Why SRM experiments are a bad idea

Solar Radiation Management (SRM) describes a set of geoengineering techniques that aim to counter human-made climate change by artificially increasing the reflection of heat from sunlight (solar radiation) back into space. Some advocates have started using the term “solar geoengineering” – but these techniques are not related to solar power production.

SRM encompasses a variety of techniques: using reflective “pollution” to modify the atmosphere, covering deserts with reflective plastic, increasing the whiteness of clouds or blocking incoming sunlight with “space shades.”  The most-promoted proposal is to create dust clouds that artificially mimic “volcano clouds” by injecting layers of reflective particles, such as sulfates, into a higher layer of the atmosphere called the stratosphere.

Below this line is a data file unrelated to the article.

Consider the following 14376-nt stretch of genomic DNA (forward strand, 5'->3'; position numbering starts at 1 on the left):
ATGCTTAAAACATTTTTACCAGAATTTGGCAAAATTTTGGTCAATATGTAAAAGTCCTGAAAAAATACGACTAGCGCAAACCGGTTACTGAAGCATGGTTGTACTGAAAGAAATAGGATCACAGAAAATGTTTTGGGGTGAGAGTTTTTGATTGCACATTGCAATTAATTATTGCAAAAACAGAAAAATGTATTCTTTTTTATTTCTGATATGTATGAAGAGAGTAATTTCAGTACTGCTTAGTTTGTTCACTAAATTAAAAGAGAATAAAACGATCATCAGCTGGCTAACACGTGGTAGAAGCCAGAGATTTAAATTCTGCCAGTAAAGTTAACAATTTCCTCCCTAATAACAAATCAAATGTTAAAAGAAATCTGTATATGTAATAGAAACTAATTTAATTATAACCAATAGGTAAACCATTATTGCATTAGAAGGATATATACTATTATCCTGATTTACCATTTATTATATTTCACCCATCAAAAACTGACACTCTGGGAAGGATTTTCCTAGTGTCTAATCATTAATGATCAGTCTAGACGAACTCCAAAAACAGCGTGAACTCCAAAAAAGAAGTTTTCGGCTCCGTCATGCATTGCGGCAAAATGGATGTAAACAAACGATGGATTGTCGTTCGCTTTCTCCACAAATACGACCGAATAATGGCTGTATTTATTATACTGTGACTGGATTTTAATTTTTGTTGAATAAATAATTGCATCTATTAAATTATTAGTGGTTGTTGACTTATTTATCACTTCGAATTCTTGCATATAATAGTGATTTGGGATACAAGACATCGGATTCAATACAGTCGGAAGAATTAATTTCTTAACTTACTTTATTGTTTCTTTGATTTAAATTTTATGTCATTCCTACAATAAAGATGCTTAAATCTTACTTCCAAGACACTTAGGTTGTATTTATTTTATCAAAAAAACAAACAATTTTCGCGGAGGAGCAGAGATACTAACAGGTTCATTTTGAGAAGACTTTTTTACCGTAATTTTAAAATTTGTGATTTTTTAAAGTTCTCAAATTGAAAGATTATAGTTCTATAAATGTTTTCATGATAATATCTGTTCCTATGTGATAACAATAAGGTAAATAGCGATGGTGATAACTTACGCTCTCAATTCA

This briefing outlines the ethical, political and environmental arguments against solar radiation management (SRM), and explains why even SRM experiments are a bad idea.

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